[PATCH 0/5] ZSTD compression support for OpenSSH

Sebastian Andrzej Siewior openssh at ml.breakpoint.cc
Wed Sep 9 05:52:45 AEST 2020

On 2020-09-08 15:06:31 [+0200], Steffen Nurpmeso wrote:
> Sebastian Andrzej Siewior wrote in
>  <20200908073415.ymmao6fcemn5hqns at flow>:
>  |A key stroke is here 10 bytes of raw data which zstd compresses usually
>  |into 10 bytes while zlib manages to squeeze it into 5 bytes. This leads
>  |to better compression ratio for zlib in ssh's accounting (visible in
>  |verbose mode after connection terminates). The data length, that will be
>  |transferred over the wire, is the same for 5 and 10 bytes data after the
>  |crypto part (with padding and so on). 
> Then something must be wrong on the configuration side for sure.
> I personally have switched all possible private use cases to zstd
> years ago, in can be configured to be tremendously fast, faster
> even than lz4, no?, or compress almost as good as xz, it depends
> on the data, xz can surely outperform it in size.
> On the decompression side zstd is just tremendously fast.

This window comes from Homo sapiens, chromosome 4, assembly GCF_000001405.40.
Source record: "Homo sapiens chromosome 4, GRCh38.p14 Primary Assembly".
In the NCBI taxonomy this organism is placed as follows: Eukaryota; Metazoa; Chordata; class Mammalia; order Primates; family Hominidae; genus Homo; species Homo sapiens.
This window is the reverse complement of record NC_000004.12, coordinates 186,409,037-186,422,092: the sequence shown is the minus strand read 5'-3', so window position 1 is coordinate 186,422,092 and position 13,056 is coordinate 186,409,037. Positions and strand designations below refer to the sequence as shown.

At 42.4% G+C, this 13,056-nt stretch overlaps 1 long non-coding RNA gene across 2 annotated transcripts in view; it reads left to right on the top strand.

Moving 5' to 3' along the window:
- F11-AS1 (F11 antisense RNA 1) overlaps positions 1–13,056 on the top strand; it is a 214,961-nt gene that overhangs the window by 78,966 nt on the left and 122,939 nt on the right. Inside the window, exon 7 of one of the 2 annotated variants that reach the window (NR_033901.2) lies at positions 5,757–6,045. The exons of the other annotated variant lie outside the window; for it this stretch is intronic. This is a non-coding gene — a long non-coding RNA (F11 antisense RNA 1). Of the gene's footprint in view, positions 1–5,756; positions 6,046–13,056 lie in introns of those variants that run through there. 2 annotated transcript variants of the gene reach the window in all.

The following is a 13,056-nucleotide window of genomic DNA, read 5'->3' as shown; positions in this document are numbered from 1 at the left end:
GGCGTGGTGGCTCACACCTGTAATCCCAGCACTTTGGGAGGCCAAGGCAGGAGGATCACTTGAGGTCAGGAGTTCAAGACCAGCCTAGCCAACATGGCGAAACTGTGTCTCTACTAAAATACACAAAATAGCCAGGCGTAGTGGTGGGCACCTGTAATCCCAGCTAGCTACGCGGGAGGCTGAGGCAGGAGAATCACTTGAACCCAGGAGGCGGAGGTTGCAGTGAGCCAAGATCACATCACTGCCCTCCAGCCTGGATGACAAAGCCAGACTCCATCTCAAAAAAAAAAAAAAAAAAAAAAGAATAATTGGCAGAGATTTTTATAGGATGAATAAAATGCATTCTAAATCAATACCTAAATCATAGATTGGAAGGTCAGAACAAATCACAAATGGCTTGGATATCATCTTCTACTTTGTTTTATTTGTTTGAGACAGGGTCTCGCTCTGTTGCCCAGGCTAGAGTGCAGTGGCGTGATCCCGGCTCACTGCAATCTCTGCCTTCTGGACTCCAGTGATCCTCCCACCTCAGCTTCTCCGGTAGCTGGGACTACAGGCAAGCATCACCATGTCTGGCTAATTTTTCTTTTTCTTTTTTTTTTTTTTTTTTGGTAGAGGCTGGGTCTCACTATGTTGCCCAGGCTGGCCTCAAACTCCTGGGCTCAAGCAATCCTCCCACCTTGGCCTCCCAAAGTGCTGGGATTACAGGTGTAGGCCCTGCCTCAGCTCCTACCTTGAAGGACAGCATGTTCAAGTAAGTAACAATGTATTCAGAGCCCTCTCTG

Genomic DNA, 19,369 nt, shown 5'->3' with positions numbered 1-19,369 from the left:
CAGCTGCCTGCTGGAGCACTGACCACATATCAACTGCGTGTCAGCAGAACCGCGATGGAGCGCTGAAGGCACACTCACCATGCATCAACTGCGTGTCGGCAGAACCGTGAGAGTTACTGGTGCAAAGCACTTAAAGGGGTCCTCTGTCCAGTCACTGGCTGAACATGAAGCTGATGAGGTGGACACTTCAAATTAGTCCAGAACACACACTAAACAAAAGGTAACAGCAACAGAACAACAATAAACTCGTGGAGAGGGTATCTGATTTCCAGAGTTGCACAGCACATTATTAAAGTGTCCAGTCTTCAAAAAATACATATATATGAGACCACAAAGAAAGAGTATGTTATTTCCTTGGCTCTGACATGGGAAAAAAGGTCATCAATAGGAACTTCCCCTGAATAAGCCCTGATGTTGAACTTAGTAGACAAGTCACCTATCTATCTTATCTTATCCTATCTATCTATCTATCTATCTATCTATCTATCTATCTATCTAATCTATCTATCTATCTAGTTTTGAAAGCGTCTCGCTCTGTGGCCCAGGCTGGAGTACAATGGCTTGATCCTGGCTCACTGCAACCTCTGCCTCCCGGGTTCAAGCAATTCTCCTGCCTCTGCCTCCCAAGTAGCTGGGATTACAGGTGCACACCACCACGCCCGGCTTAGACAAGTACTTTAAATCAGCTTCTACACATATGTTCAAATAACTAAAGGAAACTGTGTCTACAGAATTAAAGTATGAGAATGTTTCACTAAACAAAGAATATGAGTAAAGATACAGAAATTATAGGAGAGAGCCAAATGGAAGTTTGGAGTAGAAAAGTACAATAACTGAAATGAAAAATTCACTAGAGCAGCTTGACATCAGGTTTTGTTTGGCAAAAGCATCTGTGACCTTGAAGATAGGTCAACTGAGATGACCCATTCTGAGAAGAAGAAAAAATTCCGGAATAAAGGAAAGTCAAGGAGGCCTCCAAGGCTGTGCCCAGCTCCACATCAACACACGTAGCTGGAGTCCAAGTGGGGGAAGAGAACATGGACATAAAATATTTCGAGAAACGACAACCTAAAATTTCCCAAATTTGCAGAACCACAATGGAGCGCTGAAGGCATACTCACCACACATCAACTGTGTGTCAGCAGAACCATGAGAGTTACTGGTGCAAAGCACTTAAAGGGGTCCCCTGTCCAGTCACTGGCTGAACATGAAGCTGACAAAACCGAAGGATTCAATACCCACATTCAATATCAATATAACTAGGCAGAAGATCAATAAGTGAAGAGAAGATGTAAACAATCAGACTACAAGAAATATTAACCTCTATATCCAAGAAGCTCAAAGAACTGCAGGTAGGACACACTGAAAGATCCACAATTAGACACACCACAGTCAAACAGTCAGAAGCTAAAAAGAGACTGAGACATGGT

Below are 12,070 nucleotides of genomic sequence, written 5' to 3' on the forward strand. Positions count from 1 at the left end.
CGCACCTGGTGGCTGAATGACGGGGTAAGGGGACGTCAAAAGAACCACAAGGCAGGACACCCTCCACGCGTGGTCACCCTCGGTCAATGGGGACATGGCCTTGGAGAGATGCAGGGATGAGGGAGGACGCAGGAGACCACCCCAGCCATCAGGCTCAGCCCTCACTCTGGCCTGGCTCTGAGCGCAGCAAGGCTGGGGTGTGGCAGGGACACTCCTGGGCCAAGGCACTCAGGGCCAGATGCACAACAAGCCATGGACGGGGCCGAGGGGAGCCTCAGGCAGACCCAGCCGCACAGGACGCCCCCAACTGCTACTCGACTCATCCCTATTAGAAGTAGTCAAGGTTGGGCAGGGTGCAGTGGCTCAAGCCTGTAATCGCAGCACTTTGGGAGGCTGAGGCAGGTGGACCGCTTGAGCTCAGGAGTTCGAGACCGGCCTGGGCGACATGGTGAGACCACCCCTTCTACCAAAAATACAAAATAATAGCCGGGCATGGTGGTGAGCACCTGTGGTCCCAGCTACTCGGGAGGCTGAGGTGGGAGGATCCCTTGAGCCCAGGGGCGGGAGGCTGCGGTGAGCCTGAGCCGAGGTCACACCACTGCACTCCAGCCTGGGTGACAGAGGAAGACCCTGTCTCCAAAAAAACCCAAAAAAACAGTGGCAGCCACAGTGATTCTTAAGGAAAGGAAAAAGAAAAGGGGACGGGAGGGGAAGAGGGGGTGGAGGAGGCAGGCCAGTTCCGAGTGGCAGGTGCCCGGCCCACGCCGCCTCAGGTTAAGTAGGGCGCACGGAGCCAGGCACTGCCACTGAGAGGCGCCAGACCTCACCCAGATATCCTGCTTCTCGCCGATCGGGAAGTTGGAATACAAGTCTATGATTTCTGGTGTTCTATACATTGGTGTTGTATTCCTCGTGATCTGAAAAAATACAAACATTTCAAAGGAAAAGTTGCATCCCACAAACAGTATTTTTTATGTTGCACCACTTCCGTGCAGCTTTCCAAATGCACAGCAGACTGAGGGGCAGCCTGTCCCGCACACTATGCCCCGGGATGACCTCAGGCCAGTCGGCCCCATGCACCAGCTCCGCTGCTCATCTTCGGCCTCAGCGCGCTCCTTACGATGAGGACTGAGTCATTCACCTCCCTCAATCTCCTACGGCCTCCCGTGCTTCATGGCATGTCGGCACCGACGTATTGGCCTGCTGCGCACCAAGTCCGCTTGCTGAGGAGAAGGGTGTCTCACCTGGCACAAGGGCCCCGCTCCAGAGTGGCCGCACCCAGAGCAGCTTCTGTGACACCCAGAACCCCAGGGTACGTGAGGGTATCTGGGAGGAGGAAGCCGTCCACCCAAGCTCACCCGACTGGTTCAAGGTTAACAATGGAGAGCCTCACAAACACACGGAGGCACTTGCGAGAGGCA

> And all in one algorithm.

I don't follow. A key stroke is one ssh packet which has 10 bytes.
This packet must be compressed in a way that it can be fully
decompressed once received on the remote side (ZSTD_e_flush in zstd
terms which finishes the current block). Due to the way framing works in
zstd we end up with a 10 bytes block. Higher compression levels can
achieve 9 bytes but as I stated it does not make sense due to padding of
the compressed data. The zlib framing is smaller here but then zstd
knows exactly how many bytes it will decompress and when the block/frame

Do note that this is not simple file compression where you end up with
one frame and blocks created on demand.

> --steffen


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